Isn’t it lovely when something works? This year, choices are giving confidence to Tias.

His eye troubles are pretty much resolved and he’s been out of vision therapy for a while. What he needed was confidence and gumption. He would face a page of text and define it as being far too hard for him. He’d panic. He’d reject. He was stuck on Geronimo Stilton. They are great books, and they helped him see that thicker books didn’t have to intimidate, but he needed to be able to move on.

This summer I hatched a plan. A cunning plan. A plan so cunning you could stick a tail on it and call it a weasel.


He gets choice, but carefully constructed choice. I made a list of books in groups of three. The first two groups were below the level he felt comfortable with so that he’d start it off with a bang, and so he’d get in the habit of going off and reading a chapter when I told him to. Til now, he’d preferred to read for time (and as little time as I’d agree to).

Each set got a little harder. But within each set he had choice. It’s been so fascinating to watch his decision-making process. Often his choices have surprised me.  This last time, he chose The Cricket in Times Square, but until he did the big reveal (and you know it’s got to have a big reveal) I thought the allure of Narnia would win.  Farmer Boy, with its thickness and its general lack of either giggles or compelling plot, was the least likely in my eyes.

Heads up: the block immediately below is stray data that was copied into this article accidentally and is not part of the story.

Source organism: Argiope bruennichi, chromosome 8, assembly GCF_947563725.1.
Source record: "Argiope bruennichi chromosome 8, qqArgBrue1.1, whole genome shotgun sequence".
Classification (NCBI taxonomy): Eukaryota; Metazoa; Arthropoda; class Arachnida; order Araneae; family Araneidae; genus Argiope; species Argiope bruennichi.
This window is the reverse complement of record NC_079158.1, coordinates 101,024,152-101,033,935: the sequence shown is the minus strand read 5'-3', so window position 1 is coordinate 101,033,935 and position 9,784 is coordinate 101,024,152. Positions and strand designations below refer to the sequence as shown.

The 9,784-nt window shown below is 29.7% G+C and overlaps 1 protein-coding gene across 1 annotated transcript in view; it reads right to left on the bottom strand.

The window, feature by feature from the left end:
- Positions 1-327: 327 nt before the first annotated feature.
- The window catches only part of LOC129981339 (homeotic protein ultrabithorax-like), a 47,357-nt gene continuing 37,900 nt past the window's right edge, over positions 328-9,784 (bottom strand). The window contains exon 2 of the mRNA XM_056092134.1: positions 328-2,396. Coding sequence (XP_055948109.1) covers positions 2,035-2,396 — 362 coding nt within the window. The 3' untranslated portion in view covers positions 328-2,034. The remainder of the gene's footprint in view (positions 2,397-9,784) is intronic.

The last set of three contains Harry Potter, a landmark book in his eyes.  He tried to read it two years ago and was beaten back by lack of confidence with pages and pages of text.


4 thoughts on “choices

  1. hopewellmomschoolagain says:

    Actually, Farmer Boy was one my son DID read–shocked me, too, but he loved it. I like the way you let him feel in control while still getting some great literature down. And he really deserves all the praise for not turning off to reading totally from all the frustration. I’m glad he’s finding he’s successful–that will have a powerful spill-over effect in his life, I’m sure!! Well done to Mom for her patience and creativity! Wicked creativity! Wicked with a gleam in it’s eye!

  2. Ann says:

    Dealing with almost the same thing here. Would you be willing to share the reading choices you compiled for Tias?

    I love this idea, btw. Will be trying it on my 11 yo, who sounds a lot like Tias, including the resolution of some eye problems with vision therapy last year. Huge improvement, but he’s still hearing the little voice in his head that says he can’t read.

  3. Donna Reid Tensuan says:

    A great idea! My 12 year old son struggles with auditory and visual processing. His reaction to new books, or even the library was to shut down. Too much print! He was really overwhelmed. What we do now is to have him read while listening to the audiobook version, and that has made a huge difference for him.

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